Communicating the Value of Research: A Two-Way Street

Seven months ago I found myself seated across the table from a dear friend at a small restaurant in Eugene, Oregon, mere weeks from the start of my graduate career. Over dinner and a few drinks, we got to talking about the enormity of this undertaking, exploring all of the parts associated with finally going to grad school – moving, living away from home, taking classes, teaching, and, critically, conducting research. We spoke at length about the last point, conducting research, as this would be the bulk of my workload over the next six years. She pressed me on the specifics of my research, a quizzical look plastered on her face as she dug for answers – what would I be examining, how would I be examining it, how does it work. She seemed ambivalent about what I was saying – as if not entirely convinced by my explanations. Now, it is prudent to mention that I am an animal researcher, and I believe this work, while occasionally controversial, is important – employing these sorts of models allows us access to the “moving parts” of learning, memory and cognition in ways that complement and inform the limitations of other approaches, among countless other reasons.
But at that point, I had never really been pressed to think about my research in this way. To me, there was implicit value – my parents, both scientifically minded, instilled in me a respect for and appreciation of the inherent intrigue of scientific work. There was no need to justify it – adding to the volume of human knowledge was self-justifying. Consequently, I was rattled when my friend asked me, point blank – “Why?” I explained to her the above point, and still, she pressed, “Why?” Why does it matter that we can access the moving parts of these processes? What’s the point? Don’t you think there are more important things that need to be figured out? Flustered, I was swarmed by a cloud of thoughts, the majority of which were knee-jerk reactions to being challenged in this way. What do you mean, why? What’s there to “why” about? It’s science, that’s why. Isn’t that enough? Things got heated, and as I struggled to spin an off-the-cuff justification about why, in fact, my research was valuable and important, we abandoned the subject and shifted to less contentious topics of conversation. The specter of what had been said stuck with me.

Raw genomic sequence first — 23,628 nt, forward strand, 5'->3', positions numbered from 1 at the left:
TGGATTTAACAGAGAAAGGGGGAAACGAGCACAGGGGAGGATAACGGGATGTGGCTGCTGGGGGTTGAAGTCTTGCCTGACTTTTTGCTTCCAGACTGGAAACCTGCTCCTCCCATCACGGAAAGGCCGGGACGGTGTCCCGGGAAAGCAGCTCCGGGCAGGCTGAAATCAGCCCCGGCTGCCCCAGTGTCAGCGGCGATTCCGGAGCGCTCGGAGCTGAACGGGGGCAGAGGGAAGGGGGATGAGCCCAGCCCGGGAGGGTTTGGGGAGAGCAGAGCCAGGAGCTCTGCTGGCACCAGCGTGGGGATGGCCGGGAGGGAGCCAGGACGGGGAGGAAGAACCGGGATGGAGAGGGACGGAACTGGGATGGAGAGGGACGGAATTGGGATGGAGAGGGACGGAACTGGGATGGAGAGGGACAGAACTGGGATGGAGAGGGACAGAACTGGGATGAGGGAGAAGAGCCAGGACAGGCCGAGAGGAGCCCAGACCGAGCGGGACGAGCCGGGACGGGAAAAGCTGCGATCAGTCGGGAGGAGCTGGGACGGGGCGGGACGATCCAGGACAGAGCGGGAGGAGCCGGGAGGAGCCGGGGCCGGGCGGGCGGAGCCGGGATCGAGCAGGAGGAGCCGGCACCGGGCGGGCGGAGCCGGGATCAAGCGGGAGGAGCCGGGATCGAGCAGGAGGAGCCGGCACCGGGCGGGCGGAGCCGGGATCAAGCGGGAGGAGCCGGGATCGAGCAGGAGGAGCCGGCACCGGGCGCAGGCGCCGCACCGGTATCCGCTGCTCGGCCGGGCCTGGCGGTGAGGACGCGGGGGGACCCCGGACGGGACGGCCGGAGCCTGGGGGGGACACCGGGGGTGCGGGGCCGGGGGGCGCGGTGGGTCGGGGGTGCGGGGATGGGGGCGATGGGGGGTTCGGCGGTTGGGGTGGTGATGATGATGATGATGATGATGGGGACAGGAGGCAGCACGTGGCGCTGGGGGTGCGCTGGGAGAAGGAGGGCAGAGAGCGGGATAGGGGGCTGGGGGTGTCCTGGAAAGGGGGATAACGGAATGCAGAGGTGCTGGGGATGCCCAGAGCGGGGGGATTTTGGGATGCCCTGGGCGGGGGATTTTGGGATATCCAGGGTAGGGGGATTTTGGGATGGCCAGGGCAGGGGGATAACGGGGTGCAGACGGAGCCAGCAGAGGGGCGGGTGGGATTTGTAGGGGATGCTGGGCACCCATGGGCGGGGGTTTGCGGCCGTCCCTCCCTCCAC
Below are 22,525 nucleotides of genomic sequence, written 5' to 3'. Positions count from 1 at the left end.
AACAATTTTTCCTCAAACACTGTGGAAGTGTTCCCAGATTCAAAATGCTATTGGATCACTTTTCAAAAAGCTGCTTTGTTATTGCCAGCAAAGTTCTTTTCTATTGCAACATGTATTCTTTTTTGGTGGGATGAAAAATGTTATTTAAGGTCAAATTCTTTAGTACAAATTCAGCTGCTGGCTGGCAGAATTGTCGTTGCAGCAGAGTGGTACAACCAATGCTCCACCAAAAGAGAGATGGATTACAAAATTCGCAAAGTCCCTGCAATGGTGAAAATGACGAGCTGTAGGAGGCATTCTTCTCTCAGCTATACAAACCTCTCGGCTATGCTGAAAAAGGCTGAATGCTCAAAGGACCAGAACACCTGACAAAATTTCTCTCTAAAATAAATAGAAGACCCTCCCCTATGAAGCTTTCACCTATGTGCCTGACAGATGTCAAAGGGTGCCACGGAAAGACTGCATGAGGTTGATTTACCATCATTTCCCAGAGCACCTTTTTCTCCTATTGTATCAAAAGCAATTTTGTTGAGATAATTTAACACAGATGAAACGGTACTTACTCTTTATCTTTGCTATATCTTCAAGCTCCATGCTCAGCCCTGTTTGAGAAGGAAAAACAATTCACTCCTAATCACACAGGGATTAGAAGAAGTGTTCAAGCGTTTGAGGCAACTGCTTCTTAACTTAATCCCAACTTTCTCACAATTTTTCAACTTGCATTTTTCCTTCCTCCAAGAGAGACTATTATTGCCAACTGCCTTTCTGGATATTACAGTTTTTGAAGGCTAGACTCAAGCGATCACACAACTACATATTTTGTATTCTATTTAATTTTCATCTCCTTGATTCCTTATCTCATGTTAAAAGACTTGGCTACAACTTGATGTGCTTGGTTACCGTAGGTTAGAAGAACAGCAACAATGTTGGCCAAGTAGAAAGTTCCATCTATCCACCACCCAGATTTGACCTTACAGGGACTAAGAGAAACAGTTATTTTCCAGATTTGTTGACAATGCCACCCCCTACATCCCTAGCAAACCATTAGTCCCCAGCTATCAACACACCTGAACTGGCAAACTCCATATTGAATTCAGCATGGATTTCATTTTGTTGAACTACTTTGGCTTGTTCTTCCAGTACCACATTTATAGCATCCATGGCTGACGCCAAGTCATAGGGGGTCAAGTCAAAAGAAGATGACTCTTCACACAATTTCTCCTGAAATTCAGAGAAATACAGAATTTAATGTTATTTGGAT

Scientific communities are often, unintentionally, insular. Whether the work is arcane or highly technical, the fact of the matter is that this inaccessibility often leads to an absence of contact with those outside the field. But those in their respective fields study what they do because they have placed value on their subject matter. In a given field, dialogue is held between individuals who have a tacit understanding that they are doing important work. What we’re left with is an echo chamber, serving to foster an unchallenged sense that our work is valuable without qualification. Yes, we might have our go-to explanations to which we appeal in grant applications and at the end of discussion sections in papers, but these are often second-order explanations, failing to get at the core of why, really why, we study what we do. It’s a question almost philosophic in its nature, and in the face of problems that have wider public appeal – the environment, the economy, and others – it is easy for someone not already immersed in your field to look at the work you are doing and doubt its significance.